We are reaching – or may already have passed – the practical limits of “economic stimulus.” Last week, the Federal Reserve adopted an open-ended bond-buying program of $40 billion a month to goad the economy into faster growth. But even before the announcement, there was skepticism that it would do much to lower the unemployment rate, which has exceeded 8 percent for 43 months. The average response of 47 economists surveyed by The Wall Street Journal was that a similar program might cut the jobless rate 0.1 percentage point over a year.
At a news conference, Fed Chairman Ben Bernanke explained what the Fed hopes will happen. By buying mortgages, the Fed would push interest rates down. They’re already low (3.6 percent in August for a 30-year fixed-rate mortgage) and would fall further. Lower rates would stimulate more homebuying and construction. Greater housing demand would raise home prices. Fewer homeowners would be “underwater” (homes worth less than mortgages). Banks would refinance more existing mortgages at lower rates because the collateral – the homes – would be worth more. Feeling wealthier, homeowners would spend more and cause businesses to hire more.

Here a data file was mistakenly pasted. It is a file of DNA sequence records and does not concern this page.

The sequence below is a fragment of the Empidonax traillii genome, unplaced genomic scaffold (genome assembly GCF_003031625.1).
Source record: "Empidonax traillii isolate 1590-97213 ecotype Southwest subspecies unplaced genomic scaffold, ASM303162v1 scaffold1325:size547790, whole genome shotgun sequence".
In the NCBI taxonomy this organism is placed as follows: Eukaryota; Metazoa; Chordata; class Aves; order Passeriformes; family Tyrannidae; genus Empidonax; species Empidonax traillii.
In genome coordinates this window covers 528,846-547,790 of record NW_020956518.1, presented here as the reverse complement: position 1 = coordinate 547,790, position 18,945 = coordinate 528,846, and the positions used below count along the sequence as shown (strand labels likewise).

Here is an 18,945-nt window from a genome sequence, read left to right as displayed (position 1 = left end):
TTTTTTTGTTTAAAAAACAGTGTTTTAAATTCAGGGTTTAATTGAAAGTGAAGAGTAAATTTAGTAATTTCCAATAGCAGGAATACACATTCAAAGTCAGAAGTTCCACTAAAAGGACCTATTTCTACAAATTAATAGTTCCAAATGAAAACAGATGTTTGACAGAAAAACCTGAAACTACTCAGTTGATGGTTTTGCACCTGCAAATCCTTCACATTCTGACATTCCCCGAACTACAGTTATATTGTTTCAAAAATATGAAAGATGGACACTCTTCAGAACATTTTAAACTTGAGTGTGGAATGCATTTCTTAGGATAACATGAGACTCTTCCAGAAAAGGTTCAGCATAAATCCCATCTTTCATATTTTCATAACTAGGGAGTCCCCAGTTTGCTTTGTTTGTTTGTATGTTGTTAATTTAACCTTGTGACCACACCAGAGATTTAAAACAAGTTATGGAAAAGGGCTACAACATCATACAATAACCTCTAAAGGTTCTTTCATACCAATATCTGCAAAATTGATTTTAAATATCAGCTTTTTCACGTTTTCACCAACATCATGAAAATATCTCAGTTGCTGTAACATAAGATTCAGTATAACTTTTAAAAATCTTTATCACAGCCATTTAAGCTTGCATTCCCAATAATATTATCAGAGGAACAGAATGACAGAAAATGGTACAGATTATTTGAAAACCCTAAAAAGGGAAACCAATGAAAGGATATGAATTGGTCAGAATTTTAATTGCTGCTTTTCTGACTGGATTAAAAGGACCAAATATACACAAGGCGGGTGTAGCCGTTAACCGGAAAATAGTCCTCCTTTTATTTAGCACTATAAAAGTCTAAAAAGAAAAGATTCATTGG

Good news would feed on itself. The brighter outlook would boost stock prices (the Dow jumped 206.5 points the day of the Fed’s announcement). This rebuilds Americans’ depleted wealth. Optimism, consumer spending and hiring would revive even more.
It could happen. Why, then, so much doubt?